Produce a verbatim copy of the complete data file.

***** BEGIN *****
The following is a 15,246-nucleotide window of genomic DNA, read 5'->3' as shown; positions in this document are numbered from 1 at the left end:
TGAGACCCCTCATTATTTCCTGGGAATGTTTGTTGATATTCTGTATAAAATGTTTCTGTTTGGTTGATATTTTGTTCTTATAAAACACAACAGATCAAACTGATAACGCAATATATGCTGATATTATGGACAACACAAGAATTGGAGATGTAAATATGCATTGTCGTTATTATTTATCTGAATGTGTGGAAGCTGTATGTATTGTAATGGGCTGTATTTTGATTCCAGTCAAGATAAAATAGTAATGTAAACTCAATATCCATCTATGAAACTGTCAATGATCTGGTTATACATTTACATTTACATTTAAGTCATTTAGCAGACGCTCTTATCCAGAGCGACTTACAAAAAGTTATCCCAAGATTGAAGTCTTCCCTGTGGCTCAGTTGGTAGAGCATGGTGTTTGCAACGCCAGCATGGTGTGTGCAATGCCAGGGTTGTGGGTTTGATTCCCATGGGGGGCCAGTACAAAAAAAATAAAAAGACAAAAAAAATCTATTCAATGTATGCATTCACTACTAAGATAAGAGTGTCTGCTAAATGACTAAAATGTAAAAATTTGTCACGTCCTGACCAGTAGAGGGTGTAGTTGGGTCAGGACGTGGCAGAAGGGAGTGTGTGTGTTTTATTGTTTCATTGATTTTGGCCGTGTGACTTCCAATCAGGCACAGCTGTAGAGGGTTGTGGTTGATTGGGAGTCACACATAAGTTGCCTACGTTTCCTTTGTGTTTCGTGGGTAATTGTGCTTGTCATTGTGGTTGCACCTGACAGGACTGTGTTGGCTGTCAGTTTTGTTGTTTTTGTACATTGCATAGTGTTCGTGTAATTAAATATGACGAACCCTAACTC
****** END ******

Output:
The following is a 15,246-nucleotide window of genomic DNA, read 5'->3' as shown; positions in this document are numbered from 1 at the left end:
TGAGACCCCTCATTATTTCCTGGGAATGTTTGTTGATATTCTGTATAAAATGTTTCTGTTTGGTTGATATTTTGTTCTTATAAAACACAACAGATCAAACTGATAACGCAATATATGCTGATATTATGGACAACACAAGAATTGGAGATGTAAATATGCATTGTCGTTATTATTTATCTGAATGTGTGGAAGCTGTATGTATTGTAATGGGCTGTATTTTGATTCCAGTCAAGATAAAATAGTAATGTAAACTCAATATCCATCTATGAAACTGTCAATGATCTGGTTATACATTTACATTTACATTTAAGTCATTTAGCAGACGCTCTTATCCAGAGCGACTTACAAAAAGTTATCCCAAGATTGAAGTCTTCCCTGTGGCTCAGTTGGTAGAGCATGGTGTTTGCAACGCCAGCATGGTGTGTGCAATGCCAGGGTTGTGGGTTTGATTCCCATGGGGGGCCAGTACAAAAAAAATAAAAAGACAAAAAAAATCTATTCAATGTATGCATTCACTACTAAGATAAGAGTGTCTGCTAAATGACTAAAATGTAAAAATTTGTCACGTCCTGACCAGTAGAGGGTGTAGTTGGGTCAGGACGTGGCAGAAGGGAGTGTGTGTGTTTTATTGTTTCATTGATTTTGGCCGTGTGACTTCCAATCAGGCACAGCTGTAGAGGGTTGTGGTTGATTGGGAGTCACACATAAGTTGCCTACGTTTCCTTTGTGTTTCGTGGGTAATTGTGCTTGTCATTGTGGTTGCACCTGACAGGACTGTGTTGGCTGTCAGTTTTGTTGTTTTTGTACATTGCATAGTGTTCGTGTAATTAAATATGACGAACCCTAACTC